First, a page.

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5c collet closer handwheel type fitment/bearing questions

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  • 5c collet closer handwheel type fitment/bearing questions

    When I first got my Lathe, I bought a used closer, unknown brand. Just a handwheel and a tube. It was too long so I cobbled a spacer/stepped collar.. the step inserting into back of spindle.

    Anyways, working my way through the long list of 'things to do proper' and the closer is next up. What is the best way go about it? I plan to shorten the tube first off. Are thrust bearings generally employed? If so, type? And to align the tube shaft in the spindle.. cone? Stepped collar?

    Fwiw, even with my stop gap fix, slippage has never been an issue.

    I've done some image searching and can't find anything conclusive...

  • #2
    I recently did my own 5C adapter and draw bar for my own lathe. You can see it in the "Shop Made Tools" thread. Or in my pictures album here on the forum.

    I opted for simple and went with just a 45° taper at the end of a step which is a close but slip fit in the tail end of the head stock. The taper makes it self centering as I gain tension. I just put a smear of good grease on the taper and it's working like a charm. A MODERATE hand bump on the wrench in the pictures with the spindle locked by engaging back gear is able to easily hold 7/8 stock for turning with a fairly heavy .070 DOC. So for my case I just don't see a need for a thrust bearing.
    Chilliwack BC, Canada


    • #3
      I've had both: A factory made (maker unknown) handwheel closer, that used a conical seating element with a ball thrust bearing between it and the handwheel, and a homebrew unit I made myself, that just had a fixed conical seat.

      The roller model was far smoother and more pleasant to use, while the plain model galled in short order (mild steel cone) and felt rough and sticky both opening and closing. The roller version never came unlocked on me, but I admit I worried about it.

      If it were me, I'd split the difference- use a separate conical element, but instead of a roller bearing, use a hard steel thrust washer, or one in bearing bronze, or even one of thin teflon or Delrin.

      Doc's Machine. (Probably not what you expect.)


      • #4
        Of the half dozen or more 5C equipped lathes I have (or had) none use any type of conical centering. The draw tubes have about .010 to .020" clearance in the tail end of the spindle. One I recall used a set screw centering collar over the rough machined end of the spindle. (If a lathe didn't come from the factory ready for a collet closer there's no assurance the ID of the spindle tail end will be concentrically machined.)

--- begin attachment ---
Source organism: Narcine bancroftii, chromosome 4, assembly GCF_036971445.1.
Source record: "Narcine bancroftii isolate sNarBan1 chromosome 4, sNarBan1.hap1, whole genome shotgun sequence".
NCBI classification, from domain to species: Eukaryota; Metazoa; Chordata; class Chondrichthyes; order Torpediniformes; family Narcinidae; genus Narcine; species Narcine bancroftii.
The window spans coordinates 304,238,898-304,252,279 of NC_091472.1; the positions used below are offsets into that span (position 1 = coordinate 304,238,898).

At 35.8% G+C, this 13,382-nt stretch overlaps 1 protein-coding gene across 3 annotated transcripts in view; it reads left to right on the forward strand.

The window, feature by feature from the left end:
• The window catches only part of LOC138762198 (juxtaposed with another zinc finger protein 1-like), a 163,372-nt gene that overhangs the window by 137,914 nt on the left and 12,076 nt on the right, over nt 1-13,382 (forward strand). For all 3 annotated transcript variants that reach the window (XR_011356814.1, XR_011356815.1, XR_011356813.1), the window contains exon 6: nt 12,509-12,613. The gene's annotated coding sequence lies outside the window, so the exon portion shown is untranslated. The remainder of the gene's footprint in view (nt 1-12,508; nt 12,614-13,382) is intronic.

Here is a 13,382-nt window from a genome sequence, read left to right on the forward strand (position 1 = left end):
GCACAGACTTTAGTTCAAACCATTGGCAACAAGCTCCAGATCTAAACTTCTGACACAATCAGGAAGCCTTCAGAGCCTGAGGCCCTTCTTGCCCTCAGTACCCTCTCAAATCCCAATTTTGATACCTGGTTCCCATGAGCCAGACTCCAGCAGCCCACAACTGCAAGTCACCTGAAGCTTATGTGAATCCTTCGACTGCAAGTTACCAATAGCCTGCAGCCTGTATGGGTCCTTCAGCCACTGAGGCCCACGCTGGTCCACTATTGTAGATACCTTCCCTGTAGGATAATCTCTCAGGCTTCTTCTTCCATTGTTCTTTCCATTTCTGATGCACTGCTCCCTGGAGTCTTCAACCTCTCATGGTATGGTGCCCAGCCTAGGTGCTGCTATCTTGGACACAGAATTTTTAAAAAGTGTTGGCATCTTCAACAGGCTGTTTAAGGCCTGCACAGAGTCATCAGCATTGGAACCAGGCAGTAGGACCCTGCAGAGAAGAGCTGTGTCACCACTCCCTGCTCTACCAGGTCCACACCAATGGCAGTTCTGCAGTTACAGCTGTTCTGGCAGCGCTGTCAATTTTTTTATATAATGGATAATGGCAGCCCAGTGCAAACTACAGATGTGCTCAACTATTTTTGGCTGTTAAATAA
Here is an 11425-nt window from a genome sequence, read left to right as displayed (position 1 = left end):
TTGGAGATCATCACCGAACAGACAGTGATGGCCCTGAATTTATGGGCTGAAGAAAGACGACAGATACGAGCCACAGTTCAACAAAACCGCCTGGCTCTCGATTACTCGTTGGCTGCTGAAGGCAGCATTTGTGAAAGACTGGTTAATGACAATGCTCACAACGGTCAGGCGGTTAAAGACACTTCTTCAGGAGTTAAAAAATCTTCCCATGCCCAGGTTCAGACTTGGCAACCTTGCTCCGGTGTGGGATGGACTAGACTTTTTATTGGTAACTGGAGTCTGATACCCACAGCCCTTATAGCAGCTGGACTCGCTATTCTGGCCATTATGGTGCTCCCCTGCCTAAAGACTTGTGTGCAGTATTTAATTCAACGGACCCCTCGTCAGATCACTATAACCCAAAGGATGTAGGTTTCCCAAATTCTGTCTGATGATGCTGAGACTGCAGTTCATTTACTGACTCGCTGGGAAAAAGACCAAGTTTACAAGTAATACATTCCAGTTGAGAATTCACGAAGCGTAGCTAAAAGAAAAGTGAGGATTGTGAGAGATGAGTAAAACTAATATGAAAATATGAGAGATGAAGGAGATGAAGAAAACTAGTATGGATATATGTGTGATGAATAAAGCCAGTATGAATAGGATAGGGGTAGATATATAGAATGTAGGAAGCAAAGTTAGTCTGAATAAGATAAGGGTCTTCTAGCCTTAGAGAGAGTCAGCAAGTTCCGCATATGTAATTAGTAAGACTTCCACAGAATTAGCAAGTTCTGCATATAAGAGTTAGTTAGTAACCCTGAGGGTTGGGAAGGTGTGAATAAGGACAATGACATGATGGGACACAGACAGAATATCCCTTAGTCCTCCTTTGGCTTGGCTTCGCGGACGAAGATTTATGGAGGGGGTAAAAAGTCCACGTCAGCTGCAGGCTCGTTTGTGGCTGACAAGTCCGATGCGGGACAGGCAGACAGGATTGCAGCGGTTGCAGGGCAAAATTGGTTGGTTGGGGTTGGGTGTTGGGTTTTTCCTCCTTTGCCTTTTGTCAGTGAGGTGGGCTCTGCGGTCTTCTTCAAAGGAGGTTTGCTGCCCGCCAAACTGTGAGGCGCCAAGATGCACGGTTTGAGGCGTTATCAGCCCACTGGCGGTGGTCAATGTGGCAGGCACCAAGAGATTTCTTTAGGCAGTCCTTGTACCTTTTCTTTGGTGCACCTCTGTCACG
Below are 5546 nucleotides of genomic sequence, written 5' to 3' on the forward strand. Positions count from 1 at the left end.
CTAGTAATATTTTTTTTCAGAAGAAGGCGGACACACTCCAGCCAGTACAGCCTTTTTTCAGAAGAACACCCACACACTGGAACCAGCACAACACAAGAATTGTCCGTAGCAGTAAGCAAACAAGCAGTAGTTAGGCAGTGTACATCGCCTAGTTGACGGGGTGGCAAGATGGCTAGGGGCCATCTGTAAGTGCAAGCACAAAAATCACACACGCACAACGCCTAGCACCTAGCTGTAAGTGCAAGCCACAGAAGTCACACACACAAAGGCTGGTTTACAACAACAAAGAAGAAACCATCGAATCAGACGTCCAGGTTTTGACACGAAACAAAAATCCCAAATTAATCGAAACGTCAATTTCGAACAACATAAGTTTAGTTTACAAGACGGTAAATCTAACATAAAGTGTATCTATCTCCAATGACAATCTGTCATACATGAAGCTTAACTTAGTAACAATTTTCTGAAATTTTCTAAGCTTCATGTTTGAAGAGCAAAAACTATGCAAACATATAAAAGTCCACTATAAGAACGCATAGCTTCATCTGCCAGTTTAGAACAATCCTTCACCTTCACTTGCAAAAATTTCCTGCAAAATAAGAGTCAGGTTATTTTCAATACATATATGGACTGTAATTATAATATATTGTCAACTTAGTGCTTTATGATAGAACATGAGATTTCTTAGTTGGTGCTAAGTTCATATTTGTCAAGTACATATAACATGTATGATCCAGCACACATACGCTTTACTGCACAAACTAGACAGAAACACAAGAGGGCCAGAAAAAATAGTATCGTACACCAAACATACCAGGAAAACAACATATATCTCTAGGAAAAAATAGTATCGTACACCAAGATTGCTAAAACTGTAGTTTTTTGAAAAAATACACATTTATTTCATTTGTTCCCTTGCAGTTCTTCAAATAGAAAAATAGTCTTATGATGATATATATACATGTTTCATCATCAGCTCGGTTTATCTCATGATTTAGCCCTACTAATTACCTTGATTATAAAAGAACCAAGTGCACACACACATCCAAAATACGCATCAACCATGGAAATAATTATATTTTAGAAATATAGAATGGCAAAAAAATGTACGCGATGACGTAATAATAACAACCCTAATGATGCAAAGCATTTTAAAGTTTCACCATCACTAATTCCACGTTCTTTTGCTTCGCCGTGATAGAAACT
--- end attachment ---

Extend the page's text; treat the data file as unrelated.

Only one for sure didn't have a roller thrust bearing, just hardened steel contact surfaces, that's on a Hardinge mill. It has a smallish hand wheel, a pin to lock the spindle and a factory supplied "cheater" handle fitting over the hand wheel for final tightening leverage. Without that leverage I'd want a thrust bearing.

        I've shortened two 5C draw tubes. Quality ones are heat treated on the end where the collet threads are. I wanted to preserve those smooth hardened threads. I cut the tubes in the middle, bored one piece, turned the other down to fit into the bored one, sleeved them together and silver soldered the joint.
        Last edited by DR; 04-19-2017, 08:52 AM.


        • #5
          Thanks all. It has a very thin hard chrome washer between the wheel and spacer now. I plan to shorten tube on hand wheel end...looks straight forward. The wheel was not designed to use a wrench.


          • #6
            I finally got this project wrapped up. The hard washer mentioned above was actually a thrust bearing race. Once I had everything measured up, I only had to take .250 off the threaded end, turn the handle shaft a bit to fit through gear cover hole, and make a spacer that slip fits over rear spindle and is held in place with a set screw. Now there's nearly full thread engagement on a loaded collet, and the handle protrudes a usable amount out the back with the gear cover closed. Closes up tight and spins wobble free.